"[Harold] Ancart certainly doesn’t miss the merits of the New York City Department of Parks & Recreation’s painters, nor their illegal counterparts. In fact, he is creating a kind of homage to both parties this April in the form of a mammoth handball court sculpture, backed by the Public Art Fund for Brooklyn’s Cadman Plaza. When discussing the installation’s details, commissioning curator Daniel S. Palmer connects the work to an earlier installation the Public Art Fund erected on Cadman Plaza: David Hammons’s Higher Goals (1986). ‘Like Hammons’s basketball nets, Harold’s sculpture won’t be about the sport of handball but perhaps more about a court as a flexible monument, a space for others to be in dialogue,’ he explains. ‘Of course, I hope that people play, but I also hope they host impromptu concerts, take photographs and picnic.’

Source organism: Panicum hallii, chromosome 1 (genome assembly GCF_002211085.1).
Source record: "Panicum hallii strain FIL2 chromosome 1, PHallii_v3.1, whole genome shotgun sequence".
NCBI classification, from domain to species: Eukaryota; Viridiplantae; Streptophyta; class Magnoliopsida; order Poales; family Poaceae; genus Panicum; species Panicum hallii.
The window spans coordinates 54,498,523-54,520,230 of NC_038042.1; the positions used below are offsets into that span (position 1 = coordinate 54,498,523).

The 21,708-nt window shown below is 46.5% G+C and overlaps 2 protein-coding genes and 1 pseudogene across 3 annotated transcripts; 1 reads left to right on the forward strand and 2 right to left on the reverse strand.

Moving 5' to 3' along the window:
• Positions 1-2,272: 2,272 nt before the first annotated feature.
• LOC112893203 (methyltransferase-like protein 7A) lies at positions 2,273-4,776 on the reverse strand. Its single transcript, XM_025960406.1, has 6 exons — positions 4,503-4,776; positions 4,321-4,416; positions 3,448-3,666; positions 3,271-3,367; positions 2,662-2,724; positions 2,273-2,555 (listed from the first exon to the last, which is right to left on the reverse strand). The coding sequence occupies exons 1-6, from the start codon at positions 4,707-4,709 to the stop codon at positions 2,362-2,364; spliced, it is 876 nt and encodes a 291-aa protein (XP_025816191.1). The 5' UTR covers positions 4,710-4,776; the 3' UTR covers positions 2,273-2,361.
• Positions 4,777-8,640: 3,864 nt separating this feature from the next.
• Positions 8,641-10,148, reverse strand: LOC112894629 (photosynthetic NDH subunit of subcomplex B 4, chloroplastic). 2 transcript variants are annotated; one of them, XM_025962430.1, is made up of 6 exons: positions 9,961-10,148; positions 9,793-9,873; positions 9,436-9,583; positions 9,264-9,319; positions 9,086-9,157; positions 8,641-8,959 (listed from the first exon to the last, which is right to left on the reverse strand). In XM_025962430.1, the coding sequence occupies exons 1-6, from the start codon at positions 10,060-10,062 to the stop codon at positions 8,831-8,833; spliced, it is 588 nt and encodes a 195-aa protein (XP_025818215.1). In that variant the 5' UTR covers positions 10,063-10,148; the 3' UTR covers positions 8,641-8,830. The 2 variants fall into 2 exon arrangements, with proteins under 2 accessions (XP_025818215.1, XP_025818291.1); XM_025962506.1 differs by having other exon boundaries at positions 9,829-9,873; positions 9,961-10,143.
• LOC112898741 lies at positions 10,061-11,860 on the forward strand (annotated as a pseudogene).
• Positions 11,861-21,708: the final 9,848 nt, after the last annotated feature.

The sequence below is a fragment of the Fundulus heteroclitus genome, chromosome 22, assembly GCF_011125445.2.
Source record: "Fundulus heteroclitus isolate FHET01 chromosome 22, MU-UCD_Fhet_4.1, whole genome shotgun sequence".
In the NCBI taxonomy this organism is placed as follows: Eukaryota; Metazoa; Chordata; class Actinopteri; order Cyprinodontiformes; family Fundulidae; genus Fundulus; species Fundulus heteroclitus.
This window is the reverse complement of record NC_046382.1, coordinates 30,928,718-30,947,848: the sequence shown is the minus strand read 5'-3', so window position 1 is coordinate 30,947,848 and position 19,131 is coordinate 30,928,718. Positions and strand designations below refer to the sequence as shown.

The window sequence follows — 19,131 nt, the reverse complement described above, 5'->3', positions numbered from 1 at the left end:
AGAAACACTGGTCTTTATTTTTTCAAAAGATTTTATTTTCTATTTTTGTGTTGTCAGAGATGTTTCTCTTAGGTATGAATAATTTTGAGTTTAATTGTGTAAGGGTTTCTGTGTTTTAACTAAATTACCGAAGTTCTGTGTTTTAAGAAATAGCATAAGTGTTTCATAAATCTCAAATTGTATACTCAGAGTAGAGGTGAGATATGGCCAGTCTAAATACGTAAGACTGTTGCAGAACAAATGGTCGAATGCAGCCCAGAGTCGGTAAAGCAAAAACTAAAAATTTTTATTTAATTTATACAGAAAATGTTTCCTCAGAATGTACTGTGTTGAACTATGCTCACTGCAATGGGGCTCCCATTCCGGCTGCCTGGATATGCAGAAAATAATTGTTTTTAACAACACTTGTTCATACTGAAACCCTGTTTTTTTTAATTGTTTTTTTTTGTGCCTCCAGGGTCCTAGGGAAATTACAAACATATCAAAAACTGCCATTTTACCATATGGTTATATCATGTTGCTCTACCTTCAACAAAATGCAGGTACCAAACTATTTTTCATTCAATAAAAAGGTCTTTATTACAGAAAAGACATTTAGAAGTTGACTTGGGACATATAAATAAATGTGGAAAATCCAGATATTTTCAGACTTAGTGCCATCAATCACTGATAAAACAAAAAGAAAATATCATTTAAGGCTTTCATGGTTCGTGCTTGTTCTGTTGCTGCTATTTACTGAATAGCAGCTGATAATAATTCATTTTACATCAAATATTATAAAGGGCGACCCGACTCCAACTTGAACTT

Ancart concurs, and even goes as far as to say he’d be happy if someone pissed on it. Vandalism in all its forms is almost proof of concept. ‘The handball court is something invisible, a ghost in this city,’ Ancart says. ‘It’s something where if you don’t want to see it you will never see it, but it’s everywhere. The court is an extension of the playground, so it is by its definition abstract. What makes it useful to me is that it is already framed: two abstract canvases put together to become something functional.’"
Read the full article in Cultured Magazine
Image: Harold Ancart in the process of painting his installation Subliminal Standard at Cadman Plaza Park, Brooklyn, presented by Public Art Fund, 2019. Photo by Nicholas Knight, Courtesy Public Art Fund, New York